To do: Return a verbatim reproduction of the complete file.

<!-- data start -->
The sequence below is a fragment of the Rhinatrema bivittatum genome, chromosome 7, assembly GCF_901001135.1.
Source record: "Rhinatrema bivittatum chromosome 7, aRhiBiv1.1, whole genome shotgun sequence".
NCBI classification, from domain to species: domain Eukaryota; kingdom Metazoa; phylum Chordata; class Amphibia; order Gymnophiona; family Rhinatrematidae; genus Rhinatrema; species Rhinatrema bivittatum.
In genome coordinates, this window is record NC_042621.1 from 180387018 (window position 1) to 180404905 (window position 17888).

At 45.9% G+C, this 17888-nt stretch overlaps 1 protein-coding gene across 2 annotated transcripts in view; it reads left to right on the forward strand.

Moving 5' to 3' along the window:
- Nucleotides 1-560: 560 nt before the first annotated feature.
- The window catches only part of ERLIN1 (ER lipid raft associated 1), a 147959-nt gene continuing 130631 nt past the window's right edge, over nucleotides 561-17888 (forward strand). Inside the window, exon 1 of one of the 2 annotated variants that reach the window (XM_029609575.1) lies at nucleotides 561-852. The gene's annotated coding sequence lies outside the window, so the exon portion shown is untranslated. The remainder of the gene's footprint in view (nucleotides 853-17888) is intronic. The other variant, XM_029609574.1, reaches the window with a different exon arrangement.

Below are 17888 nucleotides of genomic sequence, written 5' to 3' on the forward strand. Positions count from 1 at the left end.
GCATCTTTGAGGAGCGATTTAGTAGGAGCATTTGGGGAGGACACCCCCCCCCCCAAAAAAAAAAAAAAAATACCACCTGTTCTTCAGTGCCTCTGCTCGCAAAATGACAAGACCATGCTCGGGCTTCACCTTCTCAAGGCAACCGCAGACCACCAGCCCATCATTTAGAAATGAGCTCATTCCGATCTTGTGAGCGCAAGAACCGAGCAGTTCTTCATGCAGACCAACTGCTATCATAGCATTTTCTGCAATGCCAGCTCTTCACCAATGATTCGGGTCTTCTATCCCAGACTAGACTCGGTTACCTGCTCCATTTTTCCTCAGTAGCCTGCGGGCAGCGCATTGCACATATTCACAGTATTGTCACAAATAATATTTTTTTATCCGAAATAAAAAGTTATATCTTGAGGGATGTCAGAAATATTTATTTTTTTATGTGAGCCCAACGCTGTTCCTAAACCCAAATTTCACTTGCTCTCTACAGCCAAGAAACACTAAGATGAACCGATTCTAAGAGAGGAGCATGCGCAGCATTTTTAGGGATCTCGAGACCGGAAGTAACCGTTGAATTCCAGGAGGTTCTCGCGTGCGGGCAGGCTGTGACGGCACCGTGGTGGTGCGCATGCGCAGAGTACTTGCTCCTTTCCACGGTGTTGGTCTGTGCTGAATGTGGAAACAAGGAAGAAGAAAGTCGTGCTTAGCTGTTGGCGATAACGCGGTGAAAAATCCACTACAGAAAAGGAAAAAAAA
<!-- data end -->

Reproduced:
The sequence below is a fragment of the Rhinatrema bivittatum genome, chromosome 7, assembly GCF_901001135.1.
Source record: "Rhinatrema bivittatum chromosome 7, aRhiBiv1.1, whole genome shotgun sequence".
NCBI classification, from domain to species: domain Eukaryota; kingdom Metazoa; phylum Chordata; class Amphibia; order Gymnophiona; family Rhinatrematidae; genus Rhinatrema; species Rhinatrema bivittatum.
In genome coordinates, this window is record NC_042621.1 from 180387018 (window position 1) to 180404905 (window position 17888).

At 45.9% G+C, this 17888-nt stretch overlaps 1 protein-coding gene across 2 annotated transcripts in view; it reads left to right on the forward strand.

Moving 5' to 3' along the window:
- Nucleotides 1-560: 560 nt before the first annotated feature.
- The window catches only part of ERLIN1 (ER lipid raft associated 1), a 147959-nt gene continuing 130631 nt past the window's right edge, over nucleotides 561-17888 (forward strand). Inside the window, exon 1 of one of the 2 annotated variants that reach the window (XM_029609575.1) lies at nucleotides 561-852. The gene's annotated coding sequence lies outside the window, so the exon portion shown is untranslated. The remainder of the gene's footprint in view (nucleotides 853-17888) is intronic. The other variant, XM_029609574.1, reaches the window with a different exon arrangement.

Below are 17888 nucleotides of genomic sequence, written 5' to 3' on the forward strand. Positions count from 1 at the left end.
GCATCTTTGAGGAGCGATTTAGTAGGAGCATTTGGGGAGGACACCCCCCCCCCCAAAAAAAAAAAAAAAATACCACCTGTTCTTCAGTGCCTCTGCTCGCAAAATGACAAGACCATGCTCGGGCTTCACCTTCTCAAGGCAACCGCAGACCACCAGCCCATCATTTAGAAATGAGCTCATTCCGATCTTGTGAGCGCAAGAACCGAGCAGTTCTTCATGCAGACCAACTGCTATCATAGCATTTTCTGCAATGCCAGCTCTTCACCAATGATTCGGGTCTTCTATCCCAGACTAGACTCGGTTACCTGCTCCATTTTTCCTCAGTAGCCTGCGGGCAGCGCATTGCACATATTCACAGTATTGTCACAAATAATATTTTTTTATCCGAAATAAAAAGTTATATCTTGAGGGATGTCAGAAATATTTATTTTTTTATGTGAGCCCAACGCTGTTCCTAAACCCAAATTTCACTTGCTCTCTACAGCCAAGAAACACTAAGATGAACCGATTCTAAGAGAGGAGCATGCGCAGCATTTTTAGGGATCTCGAGACCGGAAGTAACCGTTGAATTCCAGGAGGTTCTCGCGTGCGGGCAGGCTGTGACGGCACCGTGGTGGTGCGCATGCGCAGAGTACTTGCTCCTTTCCACGGTGTTGGTCTGTGCTGAATGTGGAAACAAGGAAGAAGAAAGTCGTGCTTAGCTGTTGGCGATAACGCGGTGAAAAATCCACTACAGAAAAGGAAAAAAAA